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tourism tax don't hold you breath, or how good food buys influence

My previous post Cornish Tourist Tax a Great Idea, has proved very popular and in terms of hits is well up there in my top ten most visited, which is a great surprise seeing as it's one of my most recent posts. So I drafted a blog yesterday explaining briefly, that a tourist tax would be workable as other places do it (e.g.the French bed tax and  the USA's entrance fee). Further that is doesn't appear to be detrimental there. Also rises in VAT and fuel duty have more of an effect on tourism and are much unfairer to everyone, but yet still haven't 'killed off' tourism. Also people love coming to Cornwall, there are much nearer destinations for tourists whether they be from Berlin, Birmingham, London or La Rochelle and I am sure they wouldn't mind paying an extra fee. This fee could indeed be used to improve infrastructure and have a knock on benefit to the vast majority of Cornwall's residents who don't work in tourism. But illuminating these arguments seems pointless as the tourist industry is very good at lobbying and I would say there is now no chance of a tourist tax. In fact the opposite, it looks as though the taxpayer will not only continue subsidising tourism promotion (Visit Cornwall) subsidising the loss-making Newquay airport but further that a  dedicated cabinet member for tourism will be created.

The reason that is the situation is the very efficent way in which the tourist industry lobbies and they know that the saying that the 'way to a man's heart is through his stomach' is also true of councillors. Who were treated to a cookery demonstration and food tasting at probably the finest venus of this sort in Cornwall, owned by Rick Stein. As Alex Folkes explains:
"First up was a cookery demonstration and tasting session kindly provided by the Seafood School (and duly declared by the councillors present in the register of gifts and hospitality). Great food prepared by two chefs with a great commentary and recipe cards for us to take home. The food itself was Spanish and comes from Mr Stein's new book." from the Lanson boy blog

Andrew Wallis also blogged about it, link here, they both seem to tell the same story; tourist tax is bad, Tom Flanagan should be flogged and explained to that tourism is very important for the Cornish economy. (Presumably had the tourist chiefs known that Tom Flanagan was going to damage their reputation in such a way he would have been treated to such hospitality) Andrew Wallis concludes and I think it sums up the position of both the Liberal Democrat (Folkes) and the Independent (Wallis):

"It was also agree in principle that the Tourism Panel and VCP should meet for regularly as in the last two years today was the first time both panels had met. This would work as it would have those in the industry who know the business and those in the business of politics singing from the same hymn sheet." (again from the link above)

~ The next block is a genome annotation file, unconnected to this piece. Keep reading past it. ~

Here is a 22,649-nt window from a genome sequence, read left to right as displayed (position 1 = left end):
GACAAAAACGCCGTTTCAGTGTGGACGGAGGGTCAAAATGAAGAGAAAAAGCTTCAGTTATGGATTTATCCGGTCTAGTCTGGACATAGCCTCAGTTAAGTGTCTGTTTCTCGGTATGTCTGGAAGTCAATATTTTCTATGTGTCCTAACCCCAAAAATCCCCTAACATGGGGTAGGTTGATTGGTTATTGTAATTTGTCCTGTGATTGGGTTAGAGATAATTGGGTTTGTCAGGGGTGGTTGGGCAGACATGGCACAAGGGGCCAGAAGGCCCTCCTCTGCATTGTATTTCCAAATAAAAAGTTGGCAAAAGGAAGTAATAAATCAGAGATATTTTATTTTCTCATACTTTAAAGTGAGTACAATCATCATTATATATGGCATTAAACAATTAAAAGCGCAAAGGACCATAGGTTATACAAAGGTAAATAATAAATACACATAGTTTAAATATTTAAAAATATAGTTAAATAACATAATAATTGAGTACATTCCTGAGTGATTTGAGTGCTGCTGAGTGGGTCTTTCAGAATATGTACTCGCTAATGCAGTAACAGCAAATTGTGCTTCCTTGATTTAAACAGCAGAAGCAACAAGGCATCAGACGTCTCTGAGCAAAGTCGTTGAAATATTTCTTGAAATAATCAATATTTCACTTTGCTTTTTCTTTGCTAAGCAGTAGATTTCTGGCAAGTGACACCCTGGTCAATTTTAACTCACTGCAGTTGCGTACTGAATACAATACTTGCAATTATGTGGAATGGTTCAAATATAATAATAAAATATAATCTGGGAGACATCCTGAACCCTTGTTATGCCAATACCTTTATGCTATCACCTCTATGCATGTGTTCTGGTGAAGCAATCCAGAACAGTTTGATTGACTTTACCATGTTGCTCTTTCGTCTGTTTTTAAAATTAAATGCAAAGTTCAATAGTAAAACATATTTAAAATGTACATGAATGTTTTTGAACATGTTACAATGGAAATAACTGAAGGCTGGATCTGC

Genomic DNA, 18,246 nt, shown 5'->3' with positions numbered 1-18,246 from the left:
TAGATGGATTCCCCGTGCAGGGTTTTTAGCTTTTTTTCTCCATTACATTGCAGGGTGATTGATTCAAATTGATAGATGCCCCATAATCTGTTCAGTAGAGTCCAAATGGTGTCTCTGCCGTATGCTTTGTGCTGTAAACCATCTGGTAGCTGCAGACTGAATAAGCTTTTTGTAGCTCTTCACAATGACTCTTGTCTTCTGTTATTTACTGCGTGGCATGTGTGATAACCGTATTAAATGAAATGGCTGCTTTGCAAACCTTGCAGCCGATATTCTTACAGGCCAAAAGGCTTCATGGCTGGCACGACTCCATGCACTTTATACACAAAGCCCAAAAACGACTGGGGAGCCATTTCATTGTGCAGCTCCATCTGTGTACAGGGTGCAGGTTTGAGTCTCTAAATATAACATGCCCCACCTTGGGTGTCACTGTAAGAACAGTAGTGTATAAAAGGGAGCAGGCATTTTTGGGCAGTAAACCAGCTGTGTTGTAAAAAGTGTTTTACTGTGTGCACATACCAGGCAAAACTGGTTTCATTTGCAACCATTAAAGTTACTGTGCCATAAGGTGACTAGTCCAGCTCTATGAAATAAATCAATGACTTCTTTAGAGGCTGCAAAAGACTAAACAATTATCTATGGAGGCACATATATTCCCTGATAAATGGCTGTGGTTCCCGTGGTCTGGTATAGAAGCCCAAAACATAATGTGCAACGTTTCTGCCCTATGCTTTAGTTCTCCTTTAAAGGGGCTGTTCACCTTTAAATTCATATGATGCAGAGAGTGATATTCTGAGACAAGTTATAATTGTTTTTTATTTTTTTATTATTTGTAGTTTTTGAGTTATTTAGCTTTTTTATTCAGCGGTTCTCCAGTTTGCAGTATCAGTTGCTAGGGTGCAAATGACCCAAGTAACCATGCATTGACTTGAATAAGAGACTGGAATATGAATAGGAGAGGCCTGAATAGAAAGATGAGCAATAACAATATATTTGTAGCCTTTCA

Both bloggers have denounced tourist tax before Folke's tourist tax not a single positive comment and Wallis's Poll tax on tourist, so I don't think the finest celebrity chef designed food really budged them much. But it is of concern that Andrew Wallis mentions something very new after his sojourn to Padstow, that is the idea of a cabinet member for tourism:
"After the bed tax issue was discussed it was felt that tourism should be higher up on the political agenda. I agree, as for an industry that accounts for at least 25% of the Cornish economy there is no Cabinet position for Tourism."

So certainly whatever the price was to entertain these elected officials it certainly caused the Independent to have a change of heart, ( I don't know how much the bill was but here's a link to the corporate events page, "prices start from £1000 for group of 10 or less"). Assuming that Andrew enjoyed the hospitality and didn't pick up his own bill.

How does this look for democracy in Cornwall? it prompts me to ask these questions:
  • Should businesses that benefit from large public funding be able to entertain elected officials?
  • Would the other three quarters of Cornwall's industries benefit from public funding if they took councillors out for the night?
  • Might other industries use hospitality trips to curry favour and have their own industry specific panel?
  • Could homeless charities lavish councillors with hospitality and get the Supporting People's budget slash of 40% reversed?
  • Is it right and proper in this time of austerity and 2000 job losses at Cornwall Council, that councillors act in such a way?
As a side note I am not adverse to tourism it is important it employs about 10% of the Cornish labour force and contributes about 25% of our GDP, it would be foolish to undermine this trade. But that said, tourism does have a great amount of influence on Cornwall Council, tourism gets a large amount of funding yet our other industries such as fishing, farming, agricultrue, quarrying, china clay, manufacturing, retail, boat building, construction etc etc don't get these same benefits. This is why tourist tax is such a good idea, part of the money it raised could be used to pay for the Visit Cornwall budget, freeing up public funds to promote all of our industries. But first and foremost Cornwall Council and Cornish councillors need to think about how they conduct themselves in public when acting as councillors.

p.s. if this meeting of Cornwall Council's tourism panel was in fact paid for by the taxpayer I will happily apologise and no doubt write another post on that subject.

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